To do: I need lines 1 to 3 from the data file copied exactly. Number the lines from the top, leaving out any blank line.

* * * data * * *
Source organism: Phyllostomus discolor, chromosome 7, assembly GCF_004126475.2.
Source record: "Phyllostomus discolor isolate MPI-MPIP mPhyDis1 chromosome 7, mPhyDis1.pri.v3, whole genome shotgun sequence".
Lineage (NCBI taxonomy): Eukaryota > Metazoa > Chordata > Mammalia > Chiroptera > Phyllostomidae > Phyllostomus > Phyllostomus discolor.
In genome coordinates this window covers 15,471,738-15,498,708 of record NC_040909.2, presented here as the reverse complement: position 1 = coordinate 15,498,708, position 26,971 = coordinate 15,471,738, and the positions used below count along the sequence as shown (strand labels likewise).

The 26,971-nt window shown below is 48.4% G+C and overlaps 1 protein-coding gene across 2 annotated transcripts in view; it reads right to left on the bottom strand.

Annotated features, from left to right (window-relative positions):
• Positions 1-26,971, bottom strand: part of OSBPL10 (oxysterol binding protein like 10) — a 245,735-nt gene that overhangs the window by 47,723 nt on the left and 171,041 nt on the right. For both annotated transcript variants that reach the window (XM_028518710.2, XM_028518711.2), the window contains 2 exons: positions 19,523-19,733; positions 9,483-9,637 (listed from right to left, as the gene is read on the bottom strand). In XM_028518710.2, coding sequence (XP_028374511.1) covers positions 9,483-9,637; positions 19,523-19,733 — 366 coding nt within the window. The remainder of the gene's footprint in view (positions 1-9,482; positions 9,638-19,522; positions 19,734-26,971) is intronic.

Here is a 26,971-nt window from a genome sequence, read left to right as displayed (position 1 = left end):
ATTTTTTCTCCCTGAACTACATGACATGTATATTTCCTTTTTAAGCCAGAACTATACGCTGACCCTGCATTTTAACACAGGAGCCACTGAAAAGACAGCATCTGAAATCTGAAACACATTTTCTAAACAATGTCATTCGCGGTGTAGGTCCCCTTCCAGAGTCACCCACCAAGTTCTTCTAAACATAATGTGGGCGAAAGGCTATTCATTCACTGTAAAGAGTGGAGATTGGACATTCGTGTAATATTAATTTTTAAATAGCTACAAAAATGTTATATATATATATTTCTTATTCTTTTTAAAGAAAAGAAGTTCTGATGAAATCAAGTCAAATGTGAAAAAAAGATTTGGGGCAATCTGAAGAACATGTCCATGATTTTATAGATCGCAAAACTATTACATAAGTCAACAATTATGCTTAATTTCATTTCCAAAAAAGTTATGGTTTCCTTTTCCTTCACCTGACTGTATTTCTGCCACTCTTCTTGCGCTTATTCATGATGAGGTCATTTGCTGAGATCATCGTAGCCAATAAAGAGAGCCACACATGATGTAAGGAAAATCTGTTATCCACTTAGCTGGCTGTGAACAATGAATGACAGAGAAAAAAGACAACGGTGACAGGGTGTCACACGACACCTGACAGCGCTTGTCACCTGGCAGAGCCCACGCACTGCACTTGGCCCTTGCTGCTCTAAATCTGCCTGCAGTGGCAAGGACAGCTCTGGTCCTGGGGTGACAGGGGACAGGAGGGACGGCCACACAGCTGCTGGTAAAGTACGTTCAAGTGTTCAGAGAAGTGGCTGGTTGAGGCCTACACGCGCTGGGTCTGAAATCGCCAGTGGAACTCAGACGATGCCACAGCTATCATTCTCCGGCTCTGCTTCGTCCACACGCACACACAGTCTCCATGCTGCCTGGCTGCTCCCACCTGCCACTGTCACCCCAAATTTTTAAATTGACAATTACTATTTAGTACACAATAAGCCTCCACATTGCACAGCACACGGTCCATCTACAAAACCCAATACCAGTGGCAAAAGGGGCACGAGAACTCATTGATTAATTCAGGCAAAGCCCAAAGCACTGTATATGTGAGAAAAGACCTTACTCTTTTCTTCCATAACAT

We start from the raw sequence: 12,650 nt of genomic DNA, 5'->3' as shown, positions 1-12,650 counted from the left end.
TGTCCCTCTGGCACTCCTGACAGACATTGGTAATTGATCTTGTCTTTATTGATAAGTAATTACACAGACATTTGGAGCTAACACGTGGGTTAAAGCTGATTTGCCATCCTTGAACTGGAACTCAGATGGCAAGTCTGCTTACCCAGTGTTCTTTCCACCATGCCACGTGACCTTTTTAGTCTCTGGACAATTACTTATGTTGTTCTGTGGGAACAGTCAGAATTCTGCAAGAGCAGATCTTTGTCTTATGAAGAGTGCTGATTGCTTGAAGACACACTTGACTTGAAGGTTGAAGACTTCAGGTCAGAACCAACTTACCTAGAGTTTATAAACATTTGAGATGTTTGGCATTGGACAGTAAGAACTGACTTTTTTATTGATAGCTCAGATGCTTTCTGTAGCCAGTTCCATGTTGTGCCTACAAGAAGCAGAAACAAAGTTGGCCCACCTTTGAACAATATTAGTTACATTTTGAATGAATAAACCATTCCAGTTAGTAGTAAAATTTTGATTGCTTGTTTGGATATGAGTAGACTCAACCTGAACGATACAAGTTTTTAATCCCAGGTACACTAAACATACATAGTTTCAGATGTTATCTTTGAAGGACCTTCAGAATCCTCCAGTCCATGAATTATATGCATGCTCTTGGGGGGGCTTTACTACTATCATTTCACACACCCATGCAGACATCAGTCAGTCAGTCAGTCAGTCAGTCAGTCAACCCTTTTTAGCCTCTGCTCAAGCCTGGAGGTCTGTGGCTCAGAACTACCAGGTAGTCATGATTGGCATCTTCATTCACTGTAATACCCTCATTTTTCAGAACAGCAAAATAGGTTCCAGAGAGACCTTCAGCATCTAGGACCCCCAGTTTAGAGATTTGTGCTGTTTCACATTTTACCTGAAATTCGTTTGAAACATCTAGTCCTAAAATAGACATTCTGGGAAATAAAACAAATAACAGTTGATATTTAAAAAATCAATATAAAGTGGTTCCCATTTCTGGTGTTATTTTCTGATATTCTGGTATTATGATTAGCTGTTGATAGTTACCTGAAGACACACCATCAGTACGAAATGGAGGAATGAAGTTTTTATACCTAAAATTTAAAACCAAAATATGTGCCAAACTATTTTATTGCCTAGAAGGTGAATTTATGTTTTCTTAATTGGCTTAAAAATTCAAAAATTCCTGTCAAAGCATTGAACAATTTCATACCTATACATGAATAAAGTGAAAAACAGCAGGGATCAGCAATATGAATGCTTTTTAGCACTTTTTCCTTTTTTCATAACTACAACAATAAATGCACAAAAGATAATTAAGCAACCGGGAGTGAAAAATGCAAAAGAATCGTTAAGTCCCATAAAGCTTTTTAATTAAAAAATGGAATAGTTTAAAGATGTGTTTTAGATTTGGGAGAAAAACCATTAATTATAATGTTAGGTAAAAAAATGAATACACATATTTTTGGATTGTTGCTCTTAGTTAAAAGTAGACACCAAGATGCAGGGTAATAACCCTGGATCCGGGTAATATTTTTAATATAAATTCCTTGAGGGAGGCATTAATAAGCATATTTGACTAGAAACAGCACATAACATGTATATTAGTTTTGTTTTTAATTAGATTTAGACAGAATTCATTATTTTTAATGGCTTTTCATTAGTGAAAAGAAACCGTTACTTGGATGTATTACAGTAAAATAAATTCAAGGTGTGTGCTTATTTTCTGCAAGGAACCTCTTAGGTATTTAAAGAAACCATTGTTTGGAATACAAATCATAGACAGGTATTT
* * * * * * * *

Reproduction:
Source organism: Phyllostomus discolor, chromosome 7, assembly GCF_004126475.2.
Source record: "Phyllostomus discolor isolate MPI-MPIP mPhyDis1 chromosome 7, mPhyDis1.pri.v3, whole genome shotgun sequence".
Lineage (NCBI taxonomy): Eukaryota > Metazoa > Chordata > Mammalia > Chiroptera > Phyllostomidae > Phyllostomus > Phyllostomus discolor.